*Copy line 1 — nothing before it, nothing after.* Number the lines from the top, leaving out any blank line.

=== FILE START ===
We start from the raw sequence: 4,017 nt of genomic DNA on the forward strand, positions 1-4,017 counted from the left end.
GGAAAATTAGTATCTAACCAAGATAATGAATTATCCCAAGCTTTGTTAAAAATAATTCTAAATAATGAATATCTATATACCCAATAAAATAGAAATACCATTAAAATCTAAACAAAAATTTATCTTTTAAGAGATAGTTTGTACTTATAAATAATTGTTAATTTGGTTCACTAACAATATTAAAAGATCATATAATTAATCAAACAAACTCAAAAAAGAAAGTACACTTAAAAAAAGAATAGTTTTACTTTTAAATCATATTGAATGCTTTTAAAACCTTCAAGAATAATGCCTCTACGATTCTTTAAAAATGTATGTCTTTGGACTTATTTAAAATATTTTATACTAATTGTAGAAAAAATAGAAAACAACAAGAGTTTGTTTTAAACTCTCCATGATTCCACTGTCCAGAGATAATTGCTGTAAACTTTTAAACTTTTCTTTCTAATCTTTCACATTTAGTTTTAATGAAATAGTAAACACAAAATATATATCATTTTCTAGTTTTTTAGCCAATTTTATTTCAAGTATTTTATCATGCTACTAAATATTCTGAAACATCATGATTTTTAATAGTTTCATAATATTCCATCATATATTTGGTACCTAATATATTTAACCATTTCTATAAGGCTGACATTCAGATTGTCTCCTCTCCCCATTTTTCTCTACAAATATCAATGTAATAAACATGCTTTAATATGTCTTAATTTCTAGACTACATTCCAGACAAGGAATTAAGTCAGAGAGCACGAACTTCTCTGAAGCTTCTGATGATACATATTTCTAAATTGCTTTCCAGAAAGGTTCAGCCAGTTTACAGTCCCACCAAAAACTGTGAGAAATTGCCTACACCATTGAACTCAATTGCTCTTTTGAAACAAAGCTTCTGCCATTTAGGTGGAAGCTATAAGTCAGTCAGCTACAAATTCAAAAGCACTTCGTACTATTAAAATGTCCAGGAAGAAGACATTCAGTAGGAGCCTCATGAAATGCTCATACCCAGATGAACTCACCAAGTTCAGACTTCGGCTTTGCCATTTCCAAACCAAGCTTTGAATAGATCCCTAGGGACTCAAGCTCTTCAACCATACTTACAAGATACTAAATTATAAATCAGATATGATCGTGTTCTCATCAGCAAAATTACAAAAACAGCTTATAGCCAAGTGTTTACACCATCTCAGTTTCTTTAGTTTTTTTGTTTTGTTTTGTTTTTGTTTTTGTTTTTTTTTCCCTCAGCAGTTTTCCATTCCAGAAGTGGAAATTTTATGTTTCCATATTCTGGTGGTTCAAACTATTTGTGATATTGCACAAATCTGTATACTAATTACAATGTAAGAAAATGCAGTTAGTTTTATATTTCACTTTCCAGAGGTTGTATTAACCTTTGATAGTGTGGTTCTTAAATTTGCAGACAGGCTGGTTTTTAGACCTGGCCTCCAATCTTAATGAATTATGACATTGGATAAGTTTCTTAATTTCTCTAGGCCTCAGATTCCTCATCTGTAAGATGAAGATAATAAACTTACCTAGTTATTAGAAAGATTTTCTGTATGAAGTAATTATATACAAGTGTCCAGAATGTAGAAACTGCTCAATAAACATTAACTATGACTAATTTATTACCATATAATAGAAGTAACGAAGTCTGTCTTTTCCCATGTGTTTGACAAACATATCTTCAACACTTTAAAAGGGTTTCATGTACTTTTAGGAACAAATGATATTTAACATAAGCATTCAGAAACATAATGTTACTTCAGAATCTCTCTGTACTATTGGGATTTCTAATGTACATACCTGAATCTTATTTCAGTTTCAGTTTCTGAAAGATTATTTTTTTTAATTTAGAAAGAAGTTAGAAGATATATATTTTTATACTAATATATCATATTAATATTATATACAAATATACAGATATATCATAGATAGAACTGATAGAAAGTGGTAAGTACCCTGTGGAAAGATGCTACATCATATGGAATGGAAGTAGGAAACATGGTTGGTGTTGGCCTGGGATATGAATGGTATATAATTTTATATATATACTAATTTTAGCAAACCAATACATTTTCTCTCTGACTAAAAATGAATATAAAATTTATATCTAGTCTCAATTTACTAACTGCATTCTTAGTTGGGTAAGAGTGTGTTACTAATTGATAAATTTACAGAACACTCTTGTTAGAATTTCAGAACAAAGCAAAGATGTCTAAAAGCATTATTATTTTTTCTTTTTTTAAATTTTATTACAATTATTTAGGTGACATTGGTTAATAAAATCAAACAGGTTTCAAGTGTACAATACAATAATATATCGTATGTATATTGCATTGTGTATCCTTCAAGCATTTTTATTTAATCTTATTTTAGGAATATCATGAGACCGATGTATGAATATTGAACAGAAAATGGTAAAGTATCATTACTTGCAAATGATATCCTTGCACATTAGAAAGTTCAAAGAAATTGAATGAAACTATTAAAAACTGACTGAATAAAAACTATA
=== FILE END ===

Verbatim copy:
We start from the raw sequence: 4,017 nt of genomic DNA on the forward strand, positions 1-4,017 counted from the left end.